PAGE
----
A few weeks ago, I got this urge to make my tocino, the sweet cured pork that’s a staple Philippine breakfast meat. It’s probably most commonly served as tosilog, which is portmanteau of tocino, sinangag (garlic fried rice), and itlog (eggs). (I discuss “silogs” in my Best Breakfast Ever post from a few years ago.)
My first attempt at tocino used the simple salt/sugar/achuete cure from the book Memories of Philippine Kitchens by Chef Romy Dotoran and Amy Besa of New York’s famous-but-now-closed Cendrillon. but that recipe didn’t work for me at all. The tocino ended up being way too salty, and it was almost inedible. (There’s a good chance that the recipe’s failure was my fault, so I’ll have to revisit it one of these days.)
While discussing my tocino plans with a couple other food bloggers on Twitter, Mark Manguerra of No Special Effects said that he’d always want to try Simply Anne’s tocino recipe, so I decided to give it a shot. In short, the recipe is good and with a few adjustments, the tocino was exactly what I wanted.
(adapted from Simply Anne’s.)
3 lb. boneless pork shoulder roast
1¼ cups pineapple juice
½ cup ketchup
½ cup lemon-lime soda
1/3 cup light soy sauce
2 cups brown sugar
1 Tablespoon garlic, minced
2 Tablespoons salt
1 teaspoon black pepper
- Freeze pork shoulder roast for an hour or so to firm it up so that it’s easier to slice. Cut 1/4-inch slices of pork shoulder and place in a one gallon zipper-lock plastic bag.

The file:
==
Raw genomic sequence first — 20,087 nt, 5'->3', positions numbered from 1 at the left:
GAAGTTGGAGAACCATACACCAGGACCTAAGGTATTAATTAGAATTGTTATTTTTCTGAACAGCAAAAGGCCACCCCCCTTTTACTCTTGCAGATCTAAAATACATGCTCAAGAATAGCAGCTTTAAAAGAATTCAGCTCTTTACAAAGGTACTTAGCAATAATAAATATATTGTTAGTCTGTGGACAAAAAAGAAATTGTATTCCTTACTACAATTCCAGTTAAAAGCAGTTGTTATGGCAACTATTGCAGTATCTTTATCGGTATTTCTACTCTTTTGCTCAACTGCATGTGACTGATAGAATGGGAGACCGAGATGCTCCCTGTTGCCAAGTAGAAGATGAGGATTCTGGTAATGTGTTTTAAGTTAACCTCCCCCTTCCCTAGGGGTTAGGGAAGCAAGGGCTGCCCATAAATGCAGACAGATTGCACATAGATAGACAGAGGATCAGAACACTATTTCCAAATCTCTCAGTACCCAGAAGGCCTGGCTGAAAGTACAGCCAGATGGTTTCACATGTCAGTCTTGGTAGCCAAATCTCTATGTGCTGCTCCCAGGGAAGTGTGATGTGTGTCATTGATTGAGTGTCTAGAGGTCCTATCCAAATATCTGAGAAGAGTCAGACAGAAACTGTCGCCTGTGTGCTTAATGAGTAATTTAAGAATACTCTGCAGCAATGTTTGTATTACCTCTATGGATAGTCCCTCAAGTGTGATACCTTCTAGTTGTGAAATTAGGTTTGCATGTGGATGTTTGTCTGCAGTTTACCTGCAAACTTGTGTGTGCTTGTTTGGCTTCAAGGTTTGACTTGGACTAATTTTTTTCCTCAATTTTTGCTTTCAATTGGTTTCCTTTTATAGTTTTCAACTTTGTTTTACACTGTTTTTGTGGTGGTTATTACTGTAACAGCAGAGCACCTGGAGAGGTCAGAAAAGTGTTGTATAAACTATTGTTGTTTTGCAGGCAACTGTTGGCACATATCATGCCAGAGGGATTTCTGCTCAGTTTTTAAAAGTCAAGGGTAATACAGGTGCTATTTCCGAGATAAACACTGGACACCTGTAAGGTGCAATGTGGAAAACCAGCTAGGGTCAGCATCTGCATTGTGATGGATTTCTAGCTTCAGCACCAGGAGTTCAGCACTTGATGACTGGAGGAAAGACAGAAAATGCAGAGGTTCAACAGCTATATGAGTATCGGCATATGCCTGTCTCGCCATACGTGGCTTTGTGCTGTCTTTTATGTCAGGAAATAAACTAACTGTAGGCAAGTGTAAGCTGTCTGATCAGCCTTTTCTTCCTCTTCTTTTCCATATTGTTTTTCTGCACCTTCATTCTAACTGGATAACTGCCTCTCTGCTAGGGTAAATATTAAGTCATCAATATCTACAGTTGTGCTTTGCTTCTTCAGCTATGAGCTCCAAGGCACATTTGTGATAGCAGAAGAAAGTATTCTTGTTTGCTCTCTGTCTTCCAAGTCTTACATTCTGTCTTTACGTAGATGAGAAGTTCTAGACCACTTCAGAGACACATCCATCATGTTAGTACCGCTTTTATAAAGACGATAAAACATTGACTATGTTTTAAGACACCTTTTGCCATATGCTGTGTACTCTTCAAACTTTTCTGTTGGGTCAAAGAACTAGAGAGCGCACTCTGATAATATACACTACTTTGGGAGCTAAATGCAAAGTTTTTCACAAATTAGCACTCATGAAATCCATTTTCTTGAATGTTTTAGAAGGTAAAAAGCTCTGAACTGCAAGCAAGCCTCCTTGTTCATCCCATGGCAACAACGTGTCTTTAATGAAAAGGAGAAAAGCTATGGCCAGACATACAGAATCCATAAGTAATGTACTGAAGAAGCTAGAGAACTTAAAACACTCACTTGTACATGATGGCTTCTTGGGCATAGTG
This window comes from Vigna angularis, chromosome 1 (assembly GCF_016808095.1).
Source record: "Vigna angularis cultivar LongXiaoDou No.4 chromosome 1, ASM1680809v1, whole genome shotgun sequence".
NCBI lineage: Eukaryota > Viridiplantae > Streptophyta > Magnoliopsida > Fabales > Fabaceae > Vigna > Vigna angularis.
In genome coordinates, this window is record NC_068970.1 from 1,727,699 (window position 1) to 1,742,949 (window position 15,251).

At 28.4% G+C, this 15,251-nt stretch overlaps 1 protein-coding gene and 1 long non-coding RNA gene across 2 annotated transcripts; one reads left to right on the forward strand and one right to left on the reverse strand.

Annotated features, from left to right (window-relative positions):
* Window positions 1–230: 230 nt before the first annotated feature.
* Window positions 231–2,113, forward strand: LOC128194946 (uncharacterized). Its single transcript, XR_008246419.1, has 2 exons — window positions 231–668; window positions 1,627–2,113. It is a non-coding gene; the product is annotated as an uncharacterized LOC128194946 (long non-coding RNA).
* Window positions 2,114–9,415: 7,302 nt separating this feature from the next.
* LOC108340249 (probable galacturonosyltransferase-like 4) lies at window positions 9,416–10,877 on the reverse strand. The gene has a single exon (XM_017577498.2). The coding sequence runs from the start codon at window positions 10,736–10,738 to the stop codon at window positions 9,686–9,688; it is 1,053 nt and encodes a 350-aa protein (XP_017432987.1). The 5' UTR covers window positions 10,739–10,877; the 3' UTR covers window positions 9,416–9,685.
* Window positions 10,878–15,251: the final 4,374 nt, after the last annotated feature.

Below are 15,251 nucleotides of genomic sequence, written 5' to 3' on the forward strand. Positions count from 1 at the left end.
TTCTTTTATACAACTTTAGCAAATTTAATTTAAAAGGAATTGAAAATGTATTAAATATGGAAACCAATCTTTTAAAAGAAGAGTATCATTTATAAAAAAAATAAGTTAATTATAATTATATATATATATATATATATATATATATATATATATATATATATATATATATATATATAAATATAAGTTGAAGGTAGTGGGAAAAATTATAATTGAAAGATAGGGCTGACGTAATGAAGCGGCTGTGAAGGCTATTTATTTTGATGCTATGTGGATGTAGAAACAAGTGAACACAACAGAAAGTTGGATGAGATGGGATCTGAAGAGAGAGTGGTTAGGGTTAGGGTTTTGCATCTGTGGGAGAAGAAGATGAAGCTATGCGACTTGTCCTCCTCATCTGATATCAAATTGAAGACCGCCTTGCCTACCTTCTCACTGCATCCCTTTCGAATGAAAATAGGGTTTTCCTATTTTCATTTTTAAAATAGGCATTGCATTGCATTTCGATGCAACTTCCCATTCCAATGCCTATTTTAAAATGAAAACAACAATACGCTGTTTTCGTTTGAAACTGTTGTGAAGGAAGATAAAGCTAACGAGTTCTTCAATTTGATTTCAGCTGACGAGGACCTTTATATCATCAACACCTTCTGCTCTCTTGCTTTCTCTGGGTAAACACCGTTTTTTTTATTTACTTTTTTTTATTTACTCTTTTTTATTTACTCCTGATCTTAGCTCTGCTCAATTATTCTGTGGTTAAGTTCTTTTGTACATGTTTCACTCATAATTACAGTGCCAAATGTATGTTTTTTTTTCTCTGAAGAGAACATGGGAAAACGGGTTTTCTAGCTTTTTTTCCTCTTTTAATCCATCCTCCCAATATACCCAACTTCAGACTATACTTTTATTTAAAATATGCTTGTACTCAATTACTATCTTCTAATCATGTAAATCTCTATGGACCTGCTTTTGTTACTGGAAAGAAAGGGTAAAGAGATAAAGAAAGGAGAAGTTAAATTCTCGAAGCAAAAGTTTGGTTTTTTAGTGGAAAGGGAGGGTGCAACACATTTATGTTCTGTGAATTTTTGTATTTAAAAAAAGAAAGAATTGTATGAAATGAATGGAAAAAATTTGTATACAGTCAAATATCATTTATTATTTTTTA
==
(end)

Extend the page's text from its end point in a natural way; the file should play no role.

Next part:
- Mix the rest of the ingredients in bowl and then add to the meat. Seal the bag, doing your best to remove excess air. Let the pork cure in the refrigerator for a 4-5 days, flipping over the bag every day or so.
- After curing, you can either cook the meat or portion them off into smaller bags and freeze them.
- To cook the tocino, add a little water, marinade and a few slices of meat to a skillet. Over medium heat, let the liquid boil off and then fry the meat for a couple more minutes to caramelize it. There’s a lot of sugar in the marinade so make sure you don’t burn the meat.
You can also grill the tocino, which is my ideal method, by searing both sides on a grill over high heat and then letting them finish cooking over low or indirect heat. You can replicate this method indoors using a grill pan to sear and a low oven (around 250F) to finish.
There’s a lot of tocino in that picture, isn’t there? I’ll show you what I did with it in my next post… :)